I was in the operating theatre in minutes and from there, the whole thing took maybe 15 minutes. I felt disembodied, as the contractions suddenly ended with the anaesthesia and feeling people working on me, but no actual pain. P-i-C sat by me and talked to me through the procedure.
When the baby was presented, P-i-C declared it a boy. The anesthesiologist laughed and told him to look again. It was pretty funny, but also the strangest feeling because I was confused when he said boy. Though we hadn't learned the sex, we'd both felt certain it was a girl, though I'd tried to suppress my certainty, telling everyone that there was just no way to know. But, I guess I did know because when P-i-C said, "it's a girl," I thought, "yes, that's right." Somehow, we both had some sort of primal sense.
I do wish that I had prepared myself for the possibility of a C-section because I knew that there were things that I could ask for that would help mimic some of the post-birth immediate benefits for mother and baby that come with a normal birth, but I did not have my wits about me or the information in my head. So, rather than getting to hold my girl right away, my first glimpse of her was across the room as she was weighed and wiped down. I was so relieved to see P-i-C go right to her side and start singing to her the songs he'd sung her in the womb. I could see her quiet and look right at him. It was a beautiful second choice for her first moments of life and first meeting with her parents.
Finally, she was brought to me and laid on my chest. I stroked her tiny head and talked to her for awhile, and she just stared at me with her soulful, jeweltone blue eyes. She didn't make a sound or shift her gaze, just looked at me. I don't know if she recognized me as her mother, but it certainly felt that way in our first moments together.
On her way out, the OB told me that all had gone well, and she gave me a kiss on the cheek and said that she, too, had an emergency C-section with her son, so she knew what I was going through. It was a very kind gesture that I remain grateful for.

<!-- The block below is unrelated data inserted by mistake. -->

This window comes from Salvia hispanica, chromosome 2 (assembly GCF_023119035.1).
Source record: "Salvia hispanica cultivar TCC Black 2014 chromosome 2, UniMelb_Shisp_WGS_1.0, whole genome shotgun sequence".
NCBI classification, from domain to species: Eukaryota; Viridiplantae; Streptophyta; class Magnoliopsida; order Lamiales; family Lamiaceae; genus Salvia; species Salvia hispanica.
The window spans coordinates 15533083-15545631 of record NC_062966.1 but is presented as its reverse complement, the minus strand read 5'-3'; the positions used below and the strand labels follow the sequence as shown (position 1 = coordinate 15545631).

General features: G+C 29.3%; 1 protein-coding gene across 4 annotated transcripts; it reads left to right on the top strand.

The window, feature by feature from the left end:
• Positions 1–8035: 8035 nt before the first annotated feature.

Having undergone surgery, I now obviously had to stay in the hospital. We were scrambling somewhat, as I had not packed a bag for an overnight, let alone multi-day stay, and we also realized that the one outfit we had for the baby was far too big for our tiny bundle. We had to buy her a going home outfit from the hospital gift shop. Because she was 5 grams under what is considered "normal" weight, we were once again a "special case," and hospital midwives attended to us every 3 hours to make sure that she was feeding and gaining weight. They were all lovely women, but between their constant presence and array of different suggestions, sharing a room with another new mother and baby, and all the other random doctors and staff who were constantly in and out of the room, the whole hospital experience completely stressed me out. I broke down by the third day, and P-i-C helped me fight to get released. Because of the baby's size, they wanted to keep us an extra two days, but I knew that we would flourish so much more in the privacy of our own home, attended by visits from my original midwife, who had been with me through my whole pregnancy. It was my first bit of mother's intuition, and I was right. Though life with our newborn has not been easy, all has gone well in our first days and weeks at home, and we have been supported by the baby whisperer midwives from the birth center.
I am still coming to terms with the loss of my dream delivery, though I think my biggest regret is that, because of the C-section, I will not be able to have any subsequent children through a birth center. The care we received there was a blessing, as I was told at every step that I was capable, knew my body better than anyone, and empowered to see just how strong I could be. Of course, in the end, our girl doesn't care how she came into this world, just that she's here - a healthy daughter who only wants to be nurtured and part of our family.